Results 1 to 8 of 8
  1. #1
    Join Date
    Jan 2004
    Posts
    71

    Red face Unanswered: head column uniqueness on composite index?

    Hello all. I read an interesting article on an IBM website about evaluating the uniqueness of indexed columns. One part that was not clear to me was how a composite indexes columns should be ordered on creation and how that effects the uniqueness measurement. For example, I have a table called tblRecords that has 93416076 rows.

    Amongst other indexexs, I have one index in particular thats got me questioning its formation based on IBMs instructions on how to measure uniqueness. The index looks like this:

    create index "informix".cl_tapekey_v2 on "informix".tblRecords
    (subclient_key,claim_no,claim_line_key) using btree ;

    Now in order to measure an indexes uniqueness, I use the following SQL:
    select tabname, idxname, nrows, nunique
    from systables t, sysindexes i
    where t.tabid = i.tabid
    and t.tabid >99
    and nrows >0
    and nunique >0
    and tabname = 'tblRecords'
    and idxname = 'tblRecords_pk_v2'

    And my results look like this:
    tabname tblRecords
    idxname tblRecords_pk_v2
    nrows 92177086
    nunique 90

    And again, per the IBM aritcle to get the percentage of uniqueness I use <percentage of uniqueness> = ((nunique/nrows)*100) which yields a pretty low percentage, something like 9.7nnnnnnnnnnn!

    I think this is because the number of unique values in my "head column" (first column in index creation statement) of the composite index is a lowly 90. But, I am not sure I am interpretting this correctly or if the "head column" is actually the most important part of the composite index? If the head column is the heavy hitter, should the this always be a column with the most unique data?

  2. #2
    Join Date
    Jan 2004
    Posts
    71
    thanks in advance!
    -wc

  3. #3
    Join Date
    Mar 2004
    Location
    Netherlands
    Posts
    183
    Hi,

    What they are trybing to tell in this story, is that you should avoid highly duplicate indexes. And with thgis query you can find those indexes.

    First off all why avoid highly duplicate indexes, for this there aretwo reasons:
    1. If you still find, let's say, 30% of the rows with an index scan. Then the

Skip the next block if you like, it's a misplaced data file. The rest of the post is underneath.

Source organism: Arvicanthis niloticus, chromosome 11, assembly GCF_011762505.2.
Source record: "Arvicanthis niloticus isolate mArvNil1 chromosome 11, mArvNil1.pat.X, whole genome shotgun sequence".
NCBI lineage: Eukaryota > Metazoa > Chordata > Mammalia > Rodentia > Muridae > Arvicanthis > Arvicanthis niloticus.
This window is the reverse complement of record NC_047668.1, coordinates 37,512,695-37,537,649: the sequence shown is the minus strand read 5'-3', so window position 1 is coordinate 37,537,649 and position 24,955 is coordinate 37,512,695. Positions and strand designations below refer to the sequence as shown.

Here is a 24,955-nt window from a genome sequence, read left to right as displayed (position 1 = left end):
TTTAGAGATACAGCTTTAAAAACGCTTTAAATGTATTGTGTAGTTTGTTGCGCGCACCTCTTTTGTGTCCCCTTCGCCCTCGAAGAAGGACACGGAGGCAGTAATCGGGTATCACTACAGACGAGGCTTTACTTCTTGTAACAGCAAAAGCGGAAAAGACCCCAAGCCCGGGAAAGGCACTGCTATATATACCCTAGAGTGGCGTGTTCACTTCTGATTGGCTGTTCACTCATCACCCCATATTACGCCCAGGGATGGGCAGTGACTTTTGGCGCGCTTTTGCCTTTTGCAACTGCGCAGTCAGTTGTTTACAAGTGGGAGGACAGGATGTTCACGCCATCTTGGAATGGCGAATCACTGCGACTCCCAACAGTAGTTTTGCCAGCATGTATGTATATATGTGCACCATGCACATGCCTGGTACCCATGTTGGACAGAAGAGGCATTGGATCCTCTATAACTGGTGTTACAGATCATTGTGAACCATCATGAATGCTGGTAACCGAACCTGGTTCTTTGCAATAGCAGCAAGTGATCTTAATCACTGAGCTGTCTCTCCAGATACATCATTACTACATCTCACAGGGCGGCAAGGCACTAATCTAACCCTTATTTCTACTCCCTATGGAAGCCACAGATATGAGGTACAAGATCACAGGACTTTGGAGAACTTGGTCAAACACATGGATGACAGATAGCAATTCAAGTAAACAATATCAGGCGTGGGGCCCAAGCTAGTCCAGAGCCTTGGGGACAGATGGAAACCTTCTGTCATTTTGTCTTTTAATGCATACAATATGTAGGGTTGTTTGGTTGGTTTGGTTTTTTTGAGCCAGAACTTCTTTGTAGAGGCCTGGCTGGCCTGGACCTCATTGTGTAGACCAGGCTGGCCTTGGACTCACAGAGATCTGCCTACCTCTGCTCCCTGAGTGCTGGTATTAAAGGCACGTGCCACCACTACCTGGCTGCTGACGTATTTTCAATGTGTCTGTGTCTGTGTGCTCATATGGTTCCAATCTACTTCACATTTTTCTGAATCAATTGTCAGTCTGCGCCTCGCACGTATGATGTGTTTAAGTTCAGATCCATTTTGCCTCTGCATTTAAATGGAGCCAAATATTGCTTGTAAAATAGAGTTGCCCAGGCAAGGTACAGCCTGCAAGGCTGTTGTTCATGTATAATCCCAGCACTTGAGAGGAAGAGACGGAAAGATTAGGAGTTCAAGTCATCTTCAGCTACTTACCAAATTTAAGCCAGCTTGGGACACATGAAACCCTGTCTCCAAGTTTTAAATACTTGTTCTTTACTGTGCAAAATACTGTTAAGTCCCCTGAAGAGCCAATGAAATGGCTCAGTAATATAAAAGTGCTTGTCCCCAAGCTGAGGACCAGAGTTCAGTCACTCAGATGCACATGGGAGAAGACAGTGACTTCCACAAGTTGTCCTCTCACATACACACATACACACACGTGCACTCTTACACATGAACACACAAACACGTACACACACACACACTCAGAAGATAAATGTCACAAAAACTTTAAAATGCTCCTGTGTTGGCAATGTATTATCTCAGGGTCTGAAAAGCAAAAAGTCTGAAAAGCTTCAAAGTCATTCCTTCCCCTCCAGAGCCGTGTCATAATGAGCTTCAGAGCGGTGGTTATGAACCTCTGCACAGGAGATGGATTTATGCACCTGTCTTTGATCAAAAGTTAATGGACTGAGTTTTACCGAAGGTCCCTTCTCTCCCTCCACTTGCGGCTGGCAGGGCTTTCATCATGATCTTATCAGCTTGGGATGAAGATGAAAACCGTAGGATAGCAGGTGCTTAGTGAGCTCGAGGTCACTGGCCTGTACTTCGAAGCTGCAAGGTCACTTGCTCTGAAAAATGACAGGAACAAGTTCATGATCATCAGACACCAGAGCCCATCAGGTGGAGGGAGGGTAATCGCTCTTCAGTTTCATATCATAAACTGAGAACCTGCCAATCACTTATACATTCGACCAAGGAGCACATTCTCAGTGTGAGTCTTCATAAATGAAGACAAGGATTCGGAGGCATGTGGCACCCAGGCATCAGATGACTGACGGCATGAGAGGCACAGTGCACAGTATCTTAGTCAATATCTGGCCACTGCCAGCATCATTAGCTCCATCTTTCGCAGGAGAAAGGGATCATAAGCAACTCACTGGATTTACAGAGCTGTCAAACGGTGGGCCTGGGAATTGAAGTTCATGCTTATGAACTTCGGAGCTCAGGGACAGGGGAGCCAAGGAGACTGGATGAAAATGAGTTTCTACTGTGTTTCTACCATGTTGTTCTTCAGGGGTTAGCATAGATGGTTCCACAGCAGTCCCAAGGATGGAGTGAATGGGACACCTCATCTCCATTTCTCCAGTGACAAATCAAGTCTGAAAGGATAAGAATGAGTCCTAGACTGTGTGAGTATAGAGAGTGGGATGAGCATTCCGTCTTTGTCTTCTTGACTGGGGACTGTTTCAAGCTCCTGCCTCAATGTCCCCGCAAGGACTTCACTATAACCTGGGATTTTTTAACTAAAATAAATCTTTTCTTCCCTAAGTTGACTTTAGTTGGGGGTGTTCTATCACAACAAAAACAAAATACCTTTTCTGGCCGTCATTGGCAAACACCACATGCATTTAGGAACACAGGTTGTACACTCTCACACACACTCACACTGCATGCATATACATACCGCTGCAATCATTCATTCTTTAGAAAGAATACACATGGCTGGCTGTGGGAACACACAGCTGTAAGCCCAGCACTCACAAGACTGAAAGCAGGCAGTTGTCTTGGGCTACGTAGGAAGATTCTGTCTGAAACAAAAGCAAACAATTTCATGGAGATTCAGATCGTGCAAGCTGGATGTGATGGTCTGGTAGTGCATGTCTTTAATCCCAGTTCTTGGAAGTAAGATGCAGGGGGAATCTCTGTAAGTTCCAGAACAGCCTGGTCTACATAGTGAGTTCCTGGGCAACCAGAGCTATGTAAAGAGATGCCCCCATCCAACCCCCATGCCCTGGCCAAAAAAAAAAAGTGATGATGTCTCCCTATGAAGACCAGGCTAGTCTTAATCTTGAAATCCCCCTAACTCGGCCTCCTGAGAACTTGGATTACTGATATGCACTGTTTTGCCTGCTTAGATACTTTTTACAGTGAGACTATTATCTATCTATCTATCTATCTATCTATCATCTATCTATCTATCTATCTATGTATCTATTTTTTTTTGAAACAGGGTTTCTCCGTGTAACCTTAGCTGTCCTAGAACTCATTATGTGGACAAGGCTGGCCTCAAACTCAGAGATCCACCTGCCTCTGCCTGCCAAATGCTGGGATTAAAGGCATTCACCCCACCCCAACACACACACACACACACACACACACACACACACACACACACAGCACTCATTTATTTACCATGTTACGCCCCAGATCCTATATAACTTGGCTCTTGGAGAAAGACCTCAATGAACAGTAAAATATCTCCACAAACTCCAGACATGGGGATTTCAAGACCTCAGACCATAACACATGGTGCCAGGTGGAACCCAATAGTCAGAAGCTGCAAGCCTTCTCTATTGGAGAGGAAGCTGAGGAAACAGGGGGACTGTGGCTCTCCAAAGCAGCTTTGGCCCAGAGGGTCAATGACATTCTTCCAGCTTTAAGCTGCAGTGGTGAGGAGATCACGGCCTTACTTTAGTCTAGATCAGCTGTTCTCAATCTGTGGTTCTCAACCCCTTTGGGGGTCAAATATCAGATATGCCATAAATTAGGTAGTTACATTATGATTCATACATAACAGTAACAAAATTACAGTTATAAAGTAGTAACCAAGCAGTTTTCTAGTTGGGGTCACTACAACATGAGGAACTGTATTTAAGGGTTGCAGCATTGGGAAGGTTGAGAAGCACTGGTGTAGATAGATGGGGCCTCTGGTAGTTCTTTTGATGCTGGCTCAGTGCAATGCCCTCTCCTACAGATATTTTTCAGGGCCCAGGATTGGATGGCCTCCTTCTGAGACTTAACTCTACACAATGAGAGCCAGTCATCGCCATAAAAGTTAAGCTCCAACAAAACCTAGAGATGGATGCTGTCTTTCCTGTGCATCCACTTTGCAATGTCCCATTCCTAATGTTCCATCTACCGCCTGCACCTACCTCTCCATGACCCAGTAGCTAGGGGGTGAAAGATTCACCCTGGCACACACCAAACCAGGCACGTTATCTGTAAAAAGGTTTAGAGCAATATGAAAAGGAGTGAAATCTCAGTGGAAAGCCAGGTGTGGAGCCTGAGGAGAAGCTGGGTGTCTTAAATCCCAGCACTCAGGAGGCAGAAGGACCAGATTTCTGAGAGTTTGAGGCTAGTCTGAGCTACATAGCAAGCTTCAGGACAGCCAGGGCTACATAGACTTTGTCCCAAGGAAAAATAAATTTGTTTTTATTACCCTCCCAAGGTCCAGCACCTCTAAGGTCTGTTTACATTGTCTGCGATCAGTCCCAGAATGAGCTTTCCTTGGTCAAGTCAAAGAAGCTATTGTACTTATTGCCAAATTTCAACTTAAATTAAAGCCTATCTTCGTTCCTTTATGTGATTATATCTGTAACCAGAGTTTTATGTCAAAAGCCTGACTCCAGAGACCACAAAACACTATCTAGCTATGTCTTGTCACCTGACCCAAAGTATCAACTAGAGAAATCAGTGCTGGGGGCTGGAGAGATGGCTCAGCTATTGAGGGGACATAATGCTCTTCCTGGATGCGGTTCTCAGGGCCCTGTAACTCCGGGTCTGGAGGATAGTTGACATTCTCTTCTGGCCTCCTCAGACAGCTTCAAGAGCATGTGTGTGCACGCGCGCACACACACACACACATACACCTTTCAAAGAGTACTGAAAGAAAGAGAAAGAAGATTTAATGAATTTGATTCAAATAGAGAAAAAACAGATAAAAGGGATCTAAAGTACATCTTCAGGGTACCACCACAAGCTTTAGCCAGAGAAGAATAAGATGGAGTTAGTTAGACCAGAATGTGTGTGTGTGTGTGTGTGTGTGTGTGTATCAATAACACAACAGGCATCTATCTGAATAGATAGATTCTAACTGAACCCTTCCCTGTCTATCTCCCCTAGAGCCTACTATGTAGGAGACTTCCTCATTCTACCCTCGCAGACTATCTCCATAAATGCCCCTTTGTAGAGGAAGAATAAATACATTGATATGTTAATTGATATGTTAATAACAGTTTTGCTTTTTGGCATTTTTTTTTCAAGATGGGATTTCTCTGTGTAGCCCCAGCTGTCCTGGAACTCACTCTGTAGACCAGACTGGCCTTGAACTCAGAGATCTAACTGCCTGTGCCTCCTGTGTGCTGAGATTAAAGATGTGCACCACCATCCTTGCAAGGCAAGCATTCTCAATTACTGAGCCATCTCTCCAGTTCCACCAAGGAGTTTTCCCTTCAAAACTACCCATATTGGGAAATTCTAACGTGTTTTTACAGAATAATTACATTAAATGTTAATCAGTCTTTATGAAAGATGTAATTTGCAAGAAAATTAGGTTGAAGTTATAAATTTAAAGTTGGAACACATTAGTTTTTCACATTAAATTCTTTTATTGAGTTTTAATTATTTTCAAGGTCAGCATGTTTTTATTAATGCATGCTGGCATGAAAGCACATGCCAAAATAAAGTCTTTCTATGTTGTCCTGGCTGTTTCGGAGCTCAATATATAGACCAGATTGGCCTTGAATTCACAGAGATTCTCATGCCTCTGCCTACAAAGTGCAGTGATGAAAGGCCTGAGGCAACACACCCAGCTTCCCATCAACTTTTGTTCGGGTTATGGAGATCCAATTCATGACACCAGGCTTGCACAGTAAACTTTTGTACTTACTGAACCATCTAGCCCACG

filtering is pretty low and still a lot rows have to be scanned.
    2. IDS is optimized to work with small index entries. Deleting a complete entry
    (= 1 key value) can be done by the b-tree cleaner/scanner in the
    background. But deleting a row from a list of rows with this key, must be
    done on the foreground. All rowids after the deleted row must be shifted
    one position. This is really bad.

    Especially to prevent the second problem IBM recommend to avoid highly duplicate indexes. You can do this by adding an extra field to the index (at the end) which makes the key nore unique. This can be done for exapmple by adding the primary key. This looks ridiculous at first sight, but it achieves two goals:
    1. (More) unique keys. So easier/faster deleting of rows (and in the
    background)
    2. Same search result and performance


    Remember the nunique is not for the head column but for the whole index.

    Hope this helps a bit,

    Rob Prop

  4. #4
    Join Date
    Jan 2004
    Posts
    71

    ..

    "Remember the nunique is not for the head column but for the whole index."

    I did not know that, thanks! So by looking at the figures I had in my post what do you think about the index I was analyzing? I think I have become totally lost in it and other opinions might help.

  5. #5
    Join Date
    Mar 2004
    Location
    Netherlands
    Posts
    183
    Hi,

    I hope I don't offend you but the index looks terrible.

    Some explanation:
    - There are over 92 million rows
    - There are only 90 unique values

    Which means over a million values for every key. Looking at the fields it looks prettty impossible. Do you agree?

    Can you run an update statistics low for this table and re-select the info, because I wonder if the given data is correct.

    If it is correct, i think you should add extra fields to the index to make it more unique.

    Hope this helps,


    Rob Prop

  6. #6
    Join Date
    Jan 2004
    Posts
    71

    hooray...I'm not crazy!

    Your not offending me, thats exactly what I thought when I looked at it but the number seemed so OUTRAGEOUS that I automatically assumed I was misinterpreting!

    This is an index I inherited from previous "administrations" and so I dont feel so bad that it sucks. I will clean it up and be a heroin!

    Thanks for the input.
    -wc

  7. #7
    Join Date
    Nov 2003
    Location
    Mumbai, India
    Posts
    92
    Hi RobP and WiccaChic,

    I would differ and disagree on RobP's statement:
    "Remember the nunique is not for the head column but for the whole index."

    I would like to point-out that nunique values are separate for each indices. That means if a table has 3 indices it would have 3 different nunique values. But the nunique value is referred and holds valid for the first column of the index *only* and not to all the columns that makeup a composite index.

    Update statistics statement updates nunique column value and optimizer uses this value for internal purpose of getting the best out of a table & run a query as efficiently as possible.

    Regards,
    Shriyan

  8. #8
    Join Date
    Mar 2004
    Location
    Netherlands
    Posts
    183

    Cool

    Hi there,

    Gladly Shriyan corrected me, the nunique indeed only holds the number of unique values that heads the index (1st column). I'm terribly sorry for this mistake.

    Must make sure I'm awake next time I'll try to answer some questions,

    Rob Prop

Posting Permissions

  • You may not post new threads
  • You may not post replies
  • You may not post attachments
  • You may not edit your posts
  •